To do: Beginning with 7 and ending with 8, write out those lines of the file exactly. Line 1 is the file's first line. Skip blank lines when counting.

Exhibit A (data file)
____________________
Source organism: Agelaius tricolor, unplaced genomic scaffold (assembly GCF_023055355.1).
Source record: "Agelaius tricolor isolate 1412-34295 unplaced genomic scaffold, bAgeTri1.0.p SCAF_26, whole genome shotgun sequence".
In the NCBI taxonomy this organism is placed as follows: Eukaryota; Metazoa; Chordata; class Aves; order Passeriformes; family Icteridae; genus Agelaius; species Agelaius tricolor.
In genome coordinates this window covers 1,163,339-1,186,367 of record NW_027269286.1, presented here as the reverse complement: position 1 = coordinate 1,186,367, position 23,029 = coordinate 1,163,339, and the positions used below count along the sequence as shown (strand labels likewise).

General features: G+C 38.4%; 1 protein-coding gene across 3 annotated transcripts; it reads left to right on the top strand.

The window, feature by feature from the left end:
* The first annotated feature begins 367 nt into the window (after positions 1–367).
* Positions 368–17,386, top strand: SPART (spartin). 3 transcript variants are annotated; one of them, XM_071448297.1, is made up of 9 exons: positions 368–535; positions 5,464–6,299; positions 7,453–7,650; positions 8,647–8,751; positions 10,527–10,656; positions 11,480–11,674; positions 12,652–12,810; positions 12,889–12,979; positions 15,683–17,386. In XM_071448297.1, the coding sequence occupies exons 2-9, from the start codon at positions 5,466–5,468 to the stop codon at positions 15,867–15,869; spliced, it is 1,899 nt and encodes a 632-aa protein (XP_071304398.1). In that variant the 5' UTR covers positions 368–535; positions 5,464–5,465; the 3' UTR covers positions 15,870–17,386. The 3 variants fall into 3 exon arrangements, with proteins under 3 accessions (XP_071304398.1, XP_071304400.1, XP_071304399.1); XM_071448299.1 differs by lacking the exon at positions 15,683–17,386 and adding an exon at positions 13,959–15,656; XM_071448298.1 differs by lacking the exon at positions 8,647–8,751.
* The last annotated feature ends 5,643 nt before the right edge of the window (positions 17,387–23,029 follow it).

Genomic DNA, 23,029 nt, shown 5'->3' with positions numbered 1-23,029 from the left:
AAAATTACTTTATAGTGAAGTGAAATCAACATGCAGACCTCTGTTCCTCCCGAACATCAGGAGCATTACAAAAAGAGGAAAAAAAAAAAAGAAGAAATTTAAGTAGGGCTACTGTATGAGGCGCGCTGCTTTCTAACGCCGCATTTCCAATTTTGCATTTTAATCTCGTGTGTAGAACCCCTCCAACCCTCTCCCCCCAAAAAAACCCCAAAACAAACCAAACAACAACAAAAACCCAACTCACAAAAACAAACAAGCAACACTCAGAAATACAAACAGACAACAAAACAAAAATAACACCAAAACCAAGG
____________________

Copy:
* The first annotated feature begins 367 nt into the window (after positions 1–367).
* Positions 368–17,386, top strand: SPART (spartin). 3 transcript variants are annotated; one of them, XM_071448297.1, is made up of 9 exons: positions 368–535; positions 5,464–6,299; positions 7,453–7,650; positions 8,647–8,751; positions 10,527–10,656; positions 11,480–11,674; positions 12,652–12,810; positions 12,889–12,979; positions 15,683–17,386. In XM_071448297.1, the coding sequence occupies exons 2-9, from the start codon at positions 5,466–5,468 to the stop codon at positions 15,867–15,869; spliced, it is 1,899 nt and encodes a 632-aa protein (XP_071304398.1). In that variant the 5' UTR covers positions 368–535; positions 5,464–5,465; the 3' UTR covers positions 15,870–17,386. The 3 variants fall into 3 exon arrangements, with proteins under 3 accessions (XP_071304398.1, XP_071304400.1, XP_071304399.1); XM_071448299.1 differs by lacking the exon at positions 15,683–17,386 and adding an exon at positions 13,959–15,656; XM_071448298.1 differs by lacking the exon at positions 8,647–8,751.